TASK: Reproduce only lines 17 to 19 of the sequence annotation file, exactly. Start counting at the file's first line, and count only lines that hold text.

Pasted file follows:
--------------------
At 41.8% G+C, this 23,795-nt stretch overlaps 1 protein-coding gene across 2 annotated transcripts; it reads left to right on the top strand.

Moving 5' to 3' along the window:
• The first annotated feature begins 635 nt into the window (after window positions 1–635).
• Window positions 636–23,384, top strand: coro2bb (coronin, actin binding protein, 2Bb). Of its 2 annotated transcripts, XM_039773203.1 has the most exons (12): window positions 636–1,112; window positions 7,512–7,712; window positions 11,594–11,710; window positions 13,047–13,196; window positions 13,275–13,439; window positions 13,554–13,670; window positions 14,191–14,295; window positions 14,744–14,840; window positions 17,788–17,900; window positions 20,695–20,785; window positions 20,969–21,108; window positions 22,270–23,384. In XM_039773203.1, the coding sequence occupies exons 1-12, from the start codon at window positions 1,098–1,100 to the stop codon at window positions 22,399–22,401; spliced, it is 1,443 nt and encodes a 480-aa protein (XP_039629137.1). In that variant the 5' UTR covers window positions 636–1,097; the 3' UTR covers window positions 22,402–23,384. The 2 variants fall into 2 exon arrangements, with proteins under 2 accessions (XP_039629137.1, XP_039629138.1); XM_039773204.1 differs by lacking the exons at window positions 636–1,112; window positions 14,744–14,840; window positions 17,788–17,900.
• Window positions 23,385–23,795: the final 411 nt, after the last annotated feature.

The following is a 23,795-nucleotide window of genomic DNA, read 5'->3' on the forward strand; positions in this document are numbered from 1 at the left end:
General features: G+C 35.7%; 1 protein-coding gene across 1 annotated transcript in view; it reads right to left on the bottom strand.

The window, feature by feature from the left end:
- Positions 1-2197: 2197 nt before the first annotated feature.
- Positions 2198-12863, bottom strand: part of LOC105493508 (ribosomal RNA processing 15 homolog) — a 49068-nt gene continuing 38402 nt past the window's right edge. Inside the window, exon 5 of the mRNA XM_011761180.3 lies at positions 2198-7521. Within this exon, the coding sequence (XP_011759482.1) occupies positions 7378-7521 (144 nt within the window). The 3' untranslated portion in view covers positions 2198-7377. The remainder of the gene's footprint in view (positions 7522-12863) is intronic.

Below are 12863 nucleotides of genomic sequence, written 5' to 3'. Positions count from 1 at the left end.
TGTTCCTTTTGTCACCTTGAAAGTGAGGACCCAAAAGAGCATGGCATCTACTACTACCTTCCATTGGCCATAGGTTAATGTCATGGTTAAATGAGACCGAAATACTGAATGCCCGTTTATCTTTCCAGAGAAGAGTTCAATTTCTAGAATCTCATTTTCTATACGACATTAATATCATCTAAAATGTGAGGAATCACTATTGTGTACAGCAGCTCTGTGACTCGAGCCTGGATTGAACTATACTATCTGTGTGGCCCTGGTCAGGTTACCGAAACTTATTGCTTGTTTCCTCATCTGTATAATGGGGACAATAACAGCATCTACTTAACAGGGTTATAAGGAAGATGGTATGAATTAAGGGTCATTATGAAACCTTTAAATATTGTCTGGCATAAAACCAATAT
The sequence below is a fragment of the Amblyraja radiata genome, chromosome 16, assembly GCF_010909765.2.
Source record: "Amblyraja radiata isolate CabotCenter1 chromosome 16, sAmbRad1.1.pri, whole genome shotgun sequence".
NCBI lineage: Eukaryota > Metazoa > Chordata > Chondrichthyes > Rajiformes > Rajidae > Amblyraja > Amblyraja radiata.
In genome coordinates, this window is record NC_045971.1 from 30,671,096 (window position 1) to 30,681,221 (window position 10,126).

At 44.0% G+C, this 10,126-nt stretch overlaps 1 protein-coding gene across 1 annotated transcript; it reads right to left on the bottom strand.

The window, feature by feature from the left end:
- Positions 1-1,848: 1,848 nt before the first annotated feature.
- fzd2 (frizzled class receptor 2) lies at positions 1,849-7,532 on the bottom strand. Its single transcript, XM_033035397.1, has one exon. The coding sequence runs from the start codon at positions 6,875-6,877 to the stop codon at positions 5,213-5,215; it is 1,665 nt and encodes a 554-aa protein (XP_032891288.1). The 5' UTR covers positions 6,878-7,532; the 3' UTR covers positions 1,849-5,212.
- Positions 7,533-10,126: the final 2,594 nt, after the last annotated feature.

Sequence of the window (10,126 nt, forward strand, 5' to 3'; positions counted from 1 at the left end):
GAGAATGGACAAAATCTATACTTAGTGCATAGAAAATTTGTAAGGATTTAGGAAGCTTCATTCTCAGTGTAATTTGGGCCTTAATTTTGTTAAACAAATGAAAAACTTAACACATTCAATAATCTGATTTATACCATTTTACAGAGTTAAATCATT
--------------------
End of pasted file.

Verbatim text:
At 44.0% G+C, this 10,126-nt stretch overlaps 1 protein-coding gene across 1 annotated transcript; it reads right to left on the bottom strand.

The window, feature by feature from the left end:
- Positions 1-1,848: 1,848 nt before the first annotated feature.